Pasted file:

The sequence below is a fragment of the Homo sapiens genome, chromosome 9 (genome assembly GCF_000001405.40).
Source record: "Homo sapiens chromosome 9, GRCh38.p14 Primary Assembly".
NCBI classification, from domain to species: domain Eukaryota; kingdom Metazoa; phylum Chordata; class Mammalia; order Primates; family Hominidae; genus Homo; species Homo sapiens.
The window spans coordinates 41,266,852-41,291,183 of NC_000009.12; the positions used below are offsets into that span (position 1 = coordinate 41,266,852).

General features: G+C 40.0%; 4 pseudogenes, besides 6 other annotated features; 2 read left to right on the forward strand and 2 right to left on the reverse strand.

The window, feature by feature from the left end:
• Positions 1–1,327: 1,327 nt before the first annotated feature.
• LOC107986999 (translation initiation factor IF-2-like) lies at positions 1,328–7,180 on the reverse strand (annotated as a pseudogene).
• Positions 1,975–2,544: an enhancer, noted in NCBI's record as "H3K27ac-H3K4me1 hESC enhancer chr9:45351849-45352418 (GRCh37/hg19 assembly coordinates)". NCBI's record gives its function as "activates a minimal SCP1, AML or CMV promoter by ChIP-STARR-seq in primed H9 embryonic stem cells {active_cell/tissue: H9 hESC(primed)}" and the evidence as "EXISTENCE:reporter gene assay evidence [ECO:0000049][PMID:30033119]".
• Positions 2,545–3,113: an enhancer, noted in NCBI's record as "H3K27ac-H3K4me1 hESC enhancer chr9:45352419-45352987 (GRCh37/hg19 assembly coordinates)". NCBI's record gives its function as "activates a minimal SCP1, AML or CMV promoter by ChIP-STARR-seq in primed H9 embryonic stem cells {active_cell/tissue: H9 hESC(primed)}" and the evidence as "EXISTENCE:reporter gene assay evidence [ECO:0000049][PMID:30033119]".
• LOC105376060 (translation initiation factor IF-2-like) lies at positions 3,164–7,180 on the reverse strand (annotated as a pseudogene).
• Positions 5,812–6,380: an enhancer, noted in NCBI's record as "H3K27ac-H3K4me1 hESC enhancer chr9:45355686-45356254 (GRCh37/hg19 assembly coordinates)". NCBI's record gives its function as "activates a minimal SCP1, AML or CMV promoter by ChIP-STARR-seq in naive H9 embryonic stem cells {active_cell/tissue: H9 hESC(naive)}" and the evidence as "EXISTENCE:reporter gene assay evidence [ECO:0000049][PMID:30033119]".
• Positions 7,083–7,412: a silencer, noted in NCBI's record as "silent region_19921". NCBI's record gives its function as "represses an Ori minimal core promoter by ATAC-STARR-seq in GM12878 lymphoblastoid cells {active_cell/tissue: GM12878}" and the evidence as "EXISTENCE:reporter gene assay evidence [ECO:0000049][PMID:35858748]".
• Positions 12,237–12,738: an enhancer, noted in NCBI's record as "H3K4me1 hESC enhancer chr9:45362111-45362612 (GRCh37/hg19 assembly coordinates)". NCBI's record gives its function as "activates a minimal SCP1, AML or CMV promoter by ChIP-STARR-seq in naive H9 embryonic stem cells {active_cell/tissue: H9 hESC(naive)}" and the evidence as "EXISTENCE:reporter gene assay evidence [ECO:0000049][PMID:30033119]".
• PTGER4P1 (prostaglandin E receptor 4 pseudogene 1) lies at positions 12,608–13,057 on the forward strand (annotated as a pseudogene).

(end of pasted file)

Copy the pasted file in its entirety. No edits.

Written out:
The sequence below is a fragment of the Homo sapiens genome, chromosome 9 (genome assembly GCF_000001405.40).
Source record: "Homo sapiens chromosome 9, GRCh38.p14 Primary Assembly".
NCBI classification, from domain to species: domain Eukaryota; kingdom Metazoa; phylum Chordata; class Mammalia; order Primates; family Hominidae; genus Homo; species Homo sapiens.
The window spans coordinates 41,266,852-41,291,183 of NC_000009.12; the positions used below are offsets into that span (position 1 = coordinate 41,266,852).

General features: G+C 40.0%; 4 pseudogenes, besides 6 other annotated features; 2 read left to right on the forward strand and 2 right to left on the reverse strand.

The window, feature by feature from the left end:
• Positions 1–1,327: 1,327 nt before the first annotated feature.
• LOC107986999 (translation initiation factor IF-2-like) lies at positions 1,328–7,180 on the reverse strand (annotated as a pseudogene).
• Positions 1,975–2,544: an enhancer, noted in NCBI's record as "H3K27ac-H3K4me1 hESC enhancer chr9:45351849-45352418 (GRCh37/hg19 assembly coordinates)". NCBI's record gives its function as "activates a minimal SCP1, AML or CMV promoter by ChIP-STARR-seq in primed H9 embryonic stem cells {active_cell/tissue: H9 hESC(primed)}" and the evidence as "EXISTENCE:reporter gene assay evidence [ECO:0000049][PMID:30033119]".
• Positions 2,545–3,113: an enhancer, noted in NCBI's record as "H3K27ac-H3K4me1 hESC enhancer chr9:45352419-45352987 (GRCh37/hg19 assembly coordinates)". NCBI's record gives its function as "activates a minimal SCP1, AML or CMV promoter by ChIP-STARR-seq in primed H9 embryonic stem cells {active_cell/tissue: H9 hESC(primed)}" and the evidence as "EXISTENCE:reporter gene assay evidence [ECO:0000049][PMID:30033119]".
• LOC105376060 (translation initiation factor IF-2-like) lies at positions 3,164–7,180 on the reverse strand (annotated as a pseudogene).
• Positions 5,812–6,380: an enhancer, noted in NCBI's record as "H3K27ac-H3K4me1 hESC enhancer chr9:45355686-45356254 (GRCh37/hg19 assembly coordinates)". NCBI's record gives its function as "activates a minimal SCP1, AML or CMV promoter by ChIP-STARR-seq in naive H9 embryonic stem cells {active_cell/tissue: H9 hESC(naive)}" and the evidence as "EXISTENCE:reporter gene assay evidence [ECO:0000049][PMID:30033119]".
• Positions 7,083–7,412: a silencer, noted in NCBI's record as "silent region_19921". NCBI's record gives its function as "represses an Ori minimal core promoter by ATAC-STARR-seq in GM12878 lymphoblastoid cells {active_cell/tissue: GM12878}" and the evidence as "EXISTENCE:reporter gene assay evidence [ECO:0000049][PMID:35858748]".
• Positions 12,237–12,738: an enhancer, noted in NCBI's record as "H3K4me1 hESC enhancer chr9:45362111-45362612 (GRCh37/hg19 assembly coordinates)". NCBI's record gives its function as "activates a minimal SCP1, AML or CMV promoter by ChIP-STARR-seq in naive H9 embryonic stem cells {active_cell/tissue: H9 hESC(naive)}" and the evidence as "EXISTENCE:reporter gene assay evidence [ECO:0000049][PMID:30033119]".
• PTGER4P1 (prostaglandin E receptor 4 pseudogene 1) lies at positions 12,608–13,057 on the forward strand (annotated as a pseudogene).